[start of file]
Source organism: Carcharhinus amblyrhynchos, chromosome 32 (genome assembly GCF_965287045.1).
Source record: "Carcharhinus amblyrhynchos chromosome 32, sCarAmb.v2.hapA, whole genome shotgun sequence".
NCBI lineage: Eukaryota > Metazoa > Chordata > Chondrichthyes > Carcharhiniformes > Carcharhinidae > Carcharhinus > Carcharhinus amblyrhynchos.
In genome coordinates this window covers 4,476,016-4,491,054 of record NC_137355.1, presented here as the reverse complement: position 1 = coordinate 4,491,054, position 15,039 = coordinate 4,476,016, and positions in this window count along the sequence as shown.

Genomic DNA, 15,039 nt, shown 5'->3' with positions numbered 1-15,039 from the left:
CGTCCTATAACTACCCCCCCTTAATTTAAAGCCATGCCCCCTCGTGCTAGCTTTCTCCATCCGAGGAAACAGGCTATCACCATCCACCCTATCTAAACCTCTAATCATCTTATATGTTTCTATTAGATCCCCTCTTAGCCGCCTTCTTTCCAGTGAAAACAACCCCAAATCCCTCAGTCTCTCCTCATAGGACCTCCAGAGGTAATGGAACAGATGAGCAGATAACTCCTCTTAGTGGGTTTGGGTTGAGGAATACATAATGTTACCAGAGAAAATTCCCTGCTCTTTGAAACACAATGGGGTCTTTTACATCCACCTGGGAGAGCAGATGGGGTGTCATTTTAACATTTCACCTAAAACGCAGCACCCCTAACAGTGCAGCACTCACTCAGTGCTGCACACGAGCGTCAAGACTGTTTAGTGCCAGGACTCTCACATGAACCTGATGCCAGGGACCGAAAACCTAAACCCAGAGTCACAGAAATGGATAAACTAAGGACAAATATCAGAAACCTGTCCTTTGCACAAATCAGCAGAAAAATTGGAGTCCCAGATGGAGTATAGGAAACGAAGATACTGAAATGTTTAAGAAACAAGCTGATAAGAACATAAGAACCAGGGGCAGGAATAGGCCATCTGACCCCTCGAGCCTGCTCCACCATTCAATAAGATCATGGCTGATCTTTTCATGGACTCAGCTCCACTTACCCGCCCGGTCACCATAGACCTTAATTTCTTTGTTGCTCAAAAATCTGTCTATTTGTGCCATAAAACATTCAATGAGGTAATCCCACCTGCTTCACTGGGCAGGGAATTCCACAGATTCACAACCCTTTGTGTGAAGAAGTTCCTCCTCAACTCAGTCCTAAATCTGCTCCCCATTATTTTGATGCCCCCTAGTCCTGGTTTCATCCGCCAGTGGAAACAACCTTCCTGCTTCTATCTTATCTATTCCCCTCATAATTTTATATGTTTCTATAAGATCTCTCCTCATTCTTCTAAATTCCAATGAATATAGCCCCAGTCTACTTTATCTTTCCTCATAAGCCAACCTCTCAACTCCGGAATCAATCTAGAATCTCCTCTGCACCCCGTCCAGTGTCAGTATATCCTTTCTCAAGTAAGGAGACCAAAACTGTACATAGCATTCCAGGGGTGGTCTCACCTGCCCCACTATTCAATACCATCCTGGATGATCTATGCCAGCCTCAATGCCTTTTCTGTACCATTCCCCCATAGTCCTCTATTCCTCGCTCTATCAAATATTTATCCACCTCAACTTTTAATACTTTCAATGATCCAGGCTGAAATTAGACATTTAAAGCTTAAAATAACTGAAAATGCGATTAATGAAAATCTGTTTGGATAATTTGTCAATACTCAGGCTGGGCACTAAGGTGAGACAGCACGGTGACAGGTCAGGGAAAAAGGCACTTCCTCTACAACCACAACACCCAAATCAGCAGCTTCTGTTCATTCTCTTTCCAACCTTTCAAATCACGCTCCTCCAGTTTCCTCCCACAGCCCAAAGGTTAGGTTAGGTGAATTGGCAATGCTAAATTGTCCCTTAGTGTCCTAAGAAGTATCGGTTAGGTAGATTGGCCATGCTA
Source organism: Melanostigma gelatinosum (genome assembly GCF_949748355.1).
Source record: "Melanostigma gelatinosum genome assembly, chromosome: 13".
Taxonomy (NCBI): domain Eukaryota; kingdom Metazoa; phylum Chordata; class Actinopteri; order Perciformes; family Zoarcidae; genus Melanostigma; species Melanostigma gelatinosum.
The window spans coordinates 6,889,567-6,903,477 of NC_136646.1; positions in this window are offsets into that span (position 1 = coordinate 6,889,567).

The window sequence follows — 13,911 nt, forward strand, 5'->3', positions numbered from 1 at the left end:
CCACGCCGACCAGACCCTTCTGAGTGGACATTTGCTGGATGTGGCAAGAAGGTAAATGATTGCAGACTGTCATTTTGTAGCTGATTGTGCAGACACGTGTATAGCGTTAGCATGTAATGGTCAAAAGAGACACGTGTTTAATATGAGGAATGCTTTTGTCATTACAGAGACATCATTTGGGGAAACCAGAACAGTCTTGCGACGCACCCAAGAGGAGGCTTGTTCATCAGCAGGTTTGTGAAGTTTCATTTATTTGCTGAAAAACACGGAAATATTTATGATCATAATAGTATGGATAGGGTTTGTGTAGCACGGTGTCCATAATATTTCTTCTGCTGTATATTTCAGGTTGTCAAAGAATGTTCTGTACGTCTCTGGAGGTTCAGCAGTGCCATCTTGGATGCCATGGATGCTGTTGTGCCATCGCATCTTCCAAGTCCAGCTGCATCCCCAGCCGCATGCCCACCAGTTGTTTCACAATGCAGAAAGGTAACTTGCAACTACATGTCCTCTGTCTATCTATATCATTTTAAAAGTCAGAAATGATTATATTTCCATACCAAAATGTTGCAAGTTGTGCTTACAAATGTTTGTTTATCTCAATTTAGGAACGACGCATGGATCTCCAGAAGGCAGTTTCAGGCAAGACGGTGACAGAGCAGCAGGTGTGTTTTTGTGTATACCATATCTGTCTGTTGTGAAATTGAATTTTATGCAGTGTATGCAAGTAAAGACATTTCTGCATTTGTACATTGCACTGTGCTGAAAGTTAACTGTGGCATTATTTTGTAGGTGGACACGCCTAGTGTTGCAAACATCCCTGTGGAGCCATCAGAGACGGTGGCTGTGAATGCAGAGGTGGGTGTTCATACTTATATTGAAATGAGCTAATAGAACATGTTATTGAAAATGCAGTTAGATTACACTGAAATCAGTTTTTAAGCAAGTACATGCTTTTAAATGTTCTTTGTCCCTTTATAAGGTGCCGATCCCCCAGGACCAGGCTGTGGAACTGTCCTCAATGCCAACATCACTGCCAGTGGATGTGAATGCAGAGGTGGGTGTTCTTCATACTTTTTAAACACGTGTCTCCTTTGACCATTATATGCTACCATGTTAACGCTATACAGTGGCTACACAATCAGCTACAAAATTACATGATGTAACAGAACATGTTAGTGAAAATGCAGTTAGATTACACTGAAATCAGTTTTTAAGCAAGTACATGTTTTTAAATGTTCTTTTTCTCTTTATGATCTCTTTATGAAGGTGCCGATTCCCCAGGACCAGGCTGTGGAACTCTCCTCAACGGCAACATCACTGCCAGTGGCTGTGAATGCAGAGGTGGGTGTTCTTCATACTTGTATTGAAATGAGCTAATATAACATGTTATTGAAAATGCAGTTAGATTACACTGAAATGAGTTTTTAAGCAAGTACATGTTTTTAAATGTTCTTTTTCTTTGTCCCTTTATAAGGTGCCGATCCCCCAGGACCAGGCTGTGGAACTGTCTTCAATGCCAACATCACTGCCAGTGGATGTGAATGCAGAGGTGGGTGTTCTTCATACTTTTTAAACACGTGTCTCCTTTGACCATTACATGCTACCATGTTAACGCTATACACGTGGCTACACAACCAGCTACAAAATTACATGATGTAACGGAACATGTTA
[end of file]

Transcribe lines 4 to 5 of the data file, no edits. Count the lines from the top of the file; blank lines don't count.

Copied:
In genome coordinates this window covers 4,476,016-4,491,054 of record NC_137355.1, presented here as the reverse complement: position 1 = coordinate 4,491,054, position 15,039 = coordinate 4,476,016, and positions in this window count along the sequence as shown.

Genomic DNA, 15,039 nt, shown 5'->3' with positions numbered 1-15,039 from the left: